Family Guy

Template:Infobox television 2 Family Guy is an animated television series originally created by Seth MacFarlane for the FOX Network in 1999. The show was first cancelled in 2002, but after an unprecedented positive response to DVDs and reruns on other networks, production of new episodes for FOX resumed in 2005.

The title character is the head of an Irish-Catholic, lower-middle class family frequently beset by the consequences of his antics. Though the series is best described as an animated situation comedy, its brand of humor is radically different from similarly described series such as The Simpsons; brief cutaways and flashbacks to various points in history, geography, and reality involving the characters and their ludicrous actions are a staple of the show's comedy (see "Structural and comedic approach" below). Creator MacFarlane also serves as a writer on the show, and voices many of the characters. The cast also includes That '70s Show star Mila Kunis, actor Seth Green, MADtv star Alex Borstein, and comedic actor Patrick Warburton.



Missing image
The Griffins, from left to right: Chris, Peter, Brian, Stewie, Lois, and Meg

Main article: List of characters from Family Guy

The show revolves around the adventures of Peter Griffin and his family. Peter is an incompetent blue-collar worker and a bumbling, drunken father, yet still a dedicated family man. His wife, Lois, is a stay-at-home mom/piano teacher and the daughter of wealthy socialites. Their children are the socially awkward and status-conscious Meg, the mentally slow, yet artistically gifted Chris, and the diabolically super-intelligent and potentially matricidal baby Stewie. The family also lives with an intelligent, cynical, alcoholic, talking dog named Brian, though it may be somewhat of a misnomer to call him a pet.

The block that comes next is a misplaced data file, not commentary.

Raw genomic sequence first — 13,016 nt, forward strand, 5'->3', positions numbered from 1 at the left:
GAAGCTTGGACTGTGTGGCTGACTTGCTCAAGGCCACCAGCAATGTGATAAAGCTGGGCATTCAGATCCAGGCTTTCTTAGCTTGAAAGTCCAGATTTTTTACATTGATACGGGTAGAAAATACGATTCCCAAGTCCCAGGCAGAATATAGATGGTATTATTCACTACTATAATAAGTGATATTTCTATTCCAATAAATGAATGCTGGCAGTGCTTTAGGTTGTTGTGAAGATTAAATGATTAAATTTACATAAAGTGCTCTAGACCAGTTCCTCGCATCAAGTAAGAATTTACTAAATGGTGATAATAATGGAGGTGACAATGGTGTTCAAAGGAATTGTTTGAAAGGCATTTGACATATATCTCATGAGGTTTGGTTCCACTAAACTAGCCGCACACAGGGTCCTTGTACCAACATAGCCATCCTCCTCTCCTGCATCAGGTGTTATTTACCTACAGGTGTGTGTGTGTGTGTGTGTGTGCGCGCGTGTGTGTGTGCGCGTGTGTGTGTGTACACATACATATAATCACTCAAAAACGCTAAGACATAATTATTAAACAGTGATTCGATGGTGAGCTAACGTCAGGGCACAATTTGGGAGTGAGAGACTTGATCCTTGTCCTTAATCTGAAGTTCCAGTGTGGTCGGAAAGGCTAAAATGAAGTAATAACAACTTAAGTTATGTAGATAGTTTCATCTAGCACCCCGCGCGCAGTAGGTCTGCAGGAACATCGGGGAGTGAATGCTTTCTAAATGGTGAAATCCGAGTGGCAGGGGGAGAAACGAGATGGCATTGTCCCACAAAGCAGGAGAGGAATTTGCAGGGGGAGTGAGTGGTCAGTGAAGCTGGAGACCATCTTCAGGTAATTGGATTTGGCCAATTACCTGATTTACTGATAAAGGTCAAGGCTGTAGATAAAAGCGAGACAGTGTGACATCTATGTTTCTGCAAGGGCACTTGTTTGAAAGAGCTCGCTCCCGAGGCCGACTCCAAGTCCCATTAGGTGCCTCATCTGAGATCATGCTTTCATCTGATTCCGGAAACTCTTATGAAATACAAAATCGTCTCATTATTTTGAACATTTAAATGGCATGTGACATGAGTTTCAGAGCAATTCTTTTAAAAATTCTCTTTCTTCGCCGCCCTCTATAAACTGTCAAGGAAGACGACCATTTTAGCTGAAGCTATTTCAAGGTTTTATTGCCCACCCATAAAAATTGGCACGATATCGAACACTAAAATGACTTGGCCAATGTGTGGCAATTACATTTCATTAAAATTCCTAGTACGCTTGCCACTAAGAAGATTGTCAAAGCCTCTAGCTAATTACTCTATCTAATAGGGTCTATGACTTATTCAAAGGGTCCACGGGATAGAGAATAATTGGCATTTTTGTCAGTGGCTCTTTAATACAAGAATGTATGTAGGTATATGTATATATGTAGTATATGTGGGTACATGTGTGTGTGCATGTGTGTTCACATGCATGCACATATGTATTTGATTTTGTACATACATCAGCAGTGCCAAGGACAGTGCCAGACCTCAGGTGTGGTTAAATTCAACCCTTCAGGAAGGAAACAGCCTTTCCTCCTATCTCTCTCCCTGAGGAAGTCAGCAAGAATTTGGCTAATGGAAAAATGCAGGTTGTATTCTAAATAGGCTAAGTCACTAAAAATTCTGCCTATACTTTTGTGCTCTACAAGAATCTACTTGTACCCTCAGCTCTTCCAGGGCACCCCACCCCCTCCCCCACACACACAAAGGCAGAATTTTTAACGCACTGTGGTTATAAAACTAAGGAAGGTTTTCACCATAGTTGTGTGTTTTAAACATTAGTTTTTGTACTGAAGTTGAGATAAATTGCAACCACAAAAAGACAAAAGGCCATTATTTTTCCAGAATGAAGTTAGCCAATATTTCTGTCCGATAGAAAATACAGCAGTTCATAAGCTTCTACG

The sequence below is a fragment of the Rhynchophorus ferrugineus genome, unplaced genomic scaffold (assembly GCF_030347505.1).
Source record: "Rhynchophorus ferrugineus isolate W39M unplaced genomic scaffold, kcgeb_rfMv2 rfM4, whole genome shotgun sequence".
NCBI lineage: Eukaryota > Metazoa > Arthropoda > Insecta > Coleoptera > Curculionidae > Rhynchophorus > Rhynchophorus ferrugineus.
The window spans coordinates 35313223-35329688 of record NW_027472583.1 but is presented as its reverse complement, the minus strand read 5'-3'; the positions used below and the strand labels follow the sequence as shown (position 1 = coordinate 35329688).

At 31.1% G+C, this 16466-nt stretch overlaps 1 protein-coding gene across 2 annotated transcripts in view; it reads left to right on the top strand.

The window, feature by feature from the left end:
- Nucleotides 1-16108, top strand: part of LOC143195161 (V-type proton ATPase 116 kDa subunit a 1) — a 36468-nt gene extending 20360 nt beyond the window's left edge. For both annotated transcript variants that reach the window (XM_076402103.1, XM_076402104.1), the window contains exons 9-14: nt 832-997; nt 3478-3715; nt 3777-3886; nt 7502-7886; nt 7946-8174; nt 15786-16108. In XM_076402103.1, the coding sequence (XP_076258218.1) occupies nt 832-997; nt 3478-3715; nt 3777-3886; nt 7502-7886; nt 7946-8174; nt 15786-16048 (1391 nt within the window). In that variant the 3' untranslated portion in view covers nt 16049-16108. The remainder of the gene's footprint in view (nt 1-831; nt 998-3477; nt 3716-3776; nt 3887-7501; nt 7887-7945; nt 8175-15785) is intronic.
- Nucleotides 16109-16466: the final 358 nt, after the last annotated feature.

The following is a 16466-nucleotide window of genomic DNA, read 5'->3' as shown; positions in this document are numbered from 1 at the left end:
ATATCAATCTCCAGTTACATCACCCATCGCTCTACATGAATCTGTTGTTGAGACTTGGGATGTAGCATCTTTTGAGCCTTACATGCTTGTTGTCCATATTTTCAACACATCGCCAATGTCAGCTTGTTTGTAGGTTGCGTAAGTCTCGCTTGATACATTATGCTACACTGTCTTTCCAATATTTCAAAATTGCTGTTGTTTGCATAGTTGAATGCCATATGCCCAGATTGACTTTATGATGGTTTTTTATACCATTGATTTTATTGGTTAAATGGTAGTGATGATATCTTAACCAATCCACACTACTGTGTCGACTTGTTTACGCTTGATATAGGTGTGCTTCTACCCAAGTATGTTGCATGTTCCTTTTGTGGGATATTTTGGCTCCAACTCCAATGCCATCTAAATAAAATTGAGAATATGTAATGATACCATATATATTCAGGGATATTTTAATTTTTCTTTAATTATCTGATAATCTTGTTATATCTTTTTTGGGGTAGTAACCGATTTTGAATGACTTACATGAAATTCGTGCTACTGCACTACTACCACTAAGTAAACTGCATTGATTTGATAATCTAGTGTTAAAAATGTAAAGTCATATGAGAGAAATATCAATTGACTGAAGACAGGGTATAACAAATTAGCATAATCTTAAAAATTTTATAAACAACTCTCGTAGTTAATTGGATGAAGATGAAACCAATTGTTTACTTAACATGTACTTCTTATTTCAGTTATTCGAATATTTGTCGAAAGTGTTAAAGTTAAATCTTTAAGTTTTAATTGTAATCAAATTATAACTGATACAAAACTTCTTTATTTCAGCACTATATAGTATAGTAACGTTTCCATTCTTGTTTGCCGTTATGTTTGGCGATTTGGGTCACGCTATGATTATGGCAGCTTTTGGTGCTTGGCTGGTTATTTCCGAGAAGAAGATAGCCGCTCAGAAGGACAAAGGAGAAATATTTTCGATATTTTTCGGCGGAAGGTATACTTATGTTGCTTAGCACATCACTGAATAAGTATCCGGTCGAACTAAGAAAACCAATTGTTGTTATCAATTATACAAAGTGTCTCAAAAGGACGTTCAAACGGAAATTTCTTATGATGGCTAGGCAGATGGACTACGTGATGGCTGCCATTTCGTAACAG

Other common characters include Griffin family's neighbors (paraplegic Joe Swanson, sex-crazy Glen Quagmire, and deli-owner Cleveland Brown), as well as various coworkers and town personalities. Unlike The Simpsons, Family Guy does not have an especially large cast of recurring minor characters, and most episodes center chiefly around the exploits of the Griffin family.

Structural and comedic approach

A pop culture reference to the  cartoon series and  from the .
A pop culture reference to the G.I. Joe cartoon series and public service announcements from the 1980s.

The characters live and work in fictional Quahog (pronounced "KOH-hog", IPA ), a hyperrealistic version of a small Rhode Island town. Characters' lives largely revolve around items and ideas of popular culture, which are incorporated into everyday conversation and events. Some of these references have exaggerated grounding in reality — Adam West serves as Quahog's mayor, and public schools are named for Rhode Island natives James Woods and Buddy Cianci, Jr. — while others unabashedly delve into the realm of fantasy without question.

Although Family Guy sometimes maintains a rough sense of continuity, complicated plots are most often traded for a concentration on comedy that is based largely on pop culture and non sequiturs. Though this style is often played within the characters' world, the series is also known for its use of cutaways, where the plot is interrupted and segues into unrelated, self-contained sketches of variable length. Often initiated when a character refers to a past event (accompanied by phrases such as "remember the time that..." or "I haven't felt like this since..."), these sketches are wildly divergent in topic—ranging from classic film scenes to historical events to contemporary television commercials—though many times they encapsulate twisted, humorous takes on reality. The use of this style has been parodied by the show itself; an entire episode was revealed to have been a dream concocted by Pam Ewing, a character from the television series Dallas, which retconned an entire season to the same conceit.